ETA I think this is one of the very few apples that comes true from seed.
I picked out 6 trees that are interesting to me (2 pears, 2 apples, a peach and a plum) and threw them into my “cart” and the total came to $187.50 with shipping or roughly $31 per tree. That’s probably not insane given that I’d pay that a garden center and probably not find the varieties or rootstocks that I wanted, but not inexpensive for sure.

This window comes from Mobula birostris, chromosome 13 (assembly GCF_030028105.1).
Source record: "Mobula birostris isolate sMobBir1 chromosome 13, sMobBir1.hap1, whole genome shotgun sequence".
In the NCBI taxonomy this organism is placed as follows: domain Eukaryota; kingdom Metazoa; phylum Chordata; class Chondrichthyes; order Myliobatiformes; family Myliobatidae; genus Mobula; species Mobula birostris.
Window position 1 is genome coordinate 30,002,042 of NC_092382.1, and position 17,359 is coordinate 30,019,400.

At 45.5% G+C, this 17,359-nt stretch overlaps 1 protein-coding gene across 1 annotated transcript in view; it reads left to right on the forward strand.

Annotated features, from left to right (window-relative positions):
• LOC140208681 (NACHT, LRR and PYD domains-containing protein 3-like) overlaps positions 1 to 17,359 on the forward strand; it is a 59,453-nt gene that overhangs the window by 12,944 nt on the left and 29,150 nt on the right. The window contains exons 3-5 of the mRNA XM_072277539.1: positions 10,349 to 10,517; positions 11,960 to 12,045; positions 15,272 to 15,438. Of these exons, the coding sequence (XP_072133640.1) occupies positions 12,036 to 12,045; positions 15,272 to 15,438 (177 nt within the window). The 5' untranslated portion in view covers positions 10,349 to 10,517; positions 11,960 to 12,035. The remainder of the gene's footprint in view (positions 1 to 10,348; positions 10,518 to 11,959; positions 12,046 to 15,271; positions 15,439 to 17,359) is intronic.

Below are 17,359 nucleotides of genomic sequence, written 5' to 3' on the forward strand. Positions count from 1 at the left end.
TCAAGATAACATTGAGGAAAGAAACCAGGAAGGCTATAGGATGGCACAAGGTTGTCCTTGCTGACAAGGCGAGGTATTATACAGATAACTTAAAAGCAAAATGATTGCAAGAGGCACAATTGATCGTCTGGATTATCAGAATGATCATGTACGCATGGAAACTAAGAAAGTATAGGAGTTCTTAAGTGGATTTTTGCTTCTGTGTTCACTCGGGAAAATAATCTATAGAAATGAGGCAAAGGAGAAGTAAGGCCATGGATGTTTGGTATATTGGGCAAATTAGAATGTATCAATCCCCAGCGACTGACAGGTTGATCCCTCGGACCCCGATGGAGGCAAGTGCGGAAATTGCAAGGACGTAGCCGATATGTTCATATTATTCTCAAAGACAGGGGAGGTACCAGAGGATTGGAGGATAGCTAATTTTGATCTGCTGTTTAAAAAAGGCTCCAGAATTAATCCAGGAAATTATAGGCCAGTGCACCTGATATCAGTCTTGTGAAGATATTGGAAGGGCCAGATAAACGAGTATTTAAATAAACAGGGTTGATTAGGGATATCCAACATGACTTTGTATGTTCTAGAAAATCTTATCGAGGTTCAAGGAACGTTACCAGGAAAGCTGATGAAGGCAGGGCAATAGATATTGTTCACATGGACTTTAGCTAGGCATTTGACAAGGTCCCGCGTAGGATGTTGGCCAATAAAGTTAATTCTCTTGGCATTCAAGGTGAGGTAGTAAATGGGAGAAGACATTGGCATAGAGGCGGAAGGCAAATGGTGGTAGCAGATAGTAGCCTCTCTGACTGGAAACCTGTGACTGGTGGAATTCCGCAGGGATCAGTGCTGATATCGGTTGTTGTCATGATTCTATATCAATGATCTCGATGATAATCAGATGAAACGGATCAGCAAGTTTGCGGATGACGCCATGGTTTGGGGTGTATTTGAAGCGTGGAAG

I can tell you this…In the garden in Moscow suburb where my late mother lived there are 6 standard huge Antonovka trees that were planted in 1962. They are huge and damaged, and never taken care of. Nobody sprayed, bagged or anyhow else took care of them. Only care they had was leaves raking in fall and adding some cut grass in the circle on the drip line and occasionally removing branches that are broken, on the way or shade the veggie garden too much. They are biannual there and nobody attempted to make them annual, because when they produce - it is flood. Real flood of apples! They ready around middle of September there, but hold on the trees till October, and longer they are there, tastier and sweeter they are. But for storage they need be picked in September, they will not hold if you pick them when they overripe. In cold storage they can stay till December. Even if they get a bit dry there, they still are good.I already mentioned that they produce incredible aroma in storage. When you come in the room where few of them lay on the table for few days, you can’t ignore this aroma.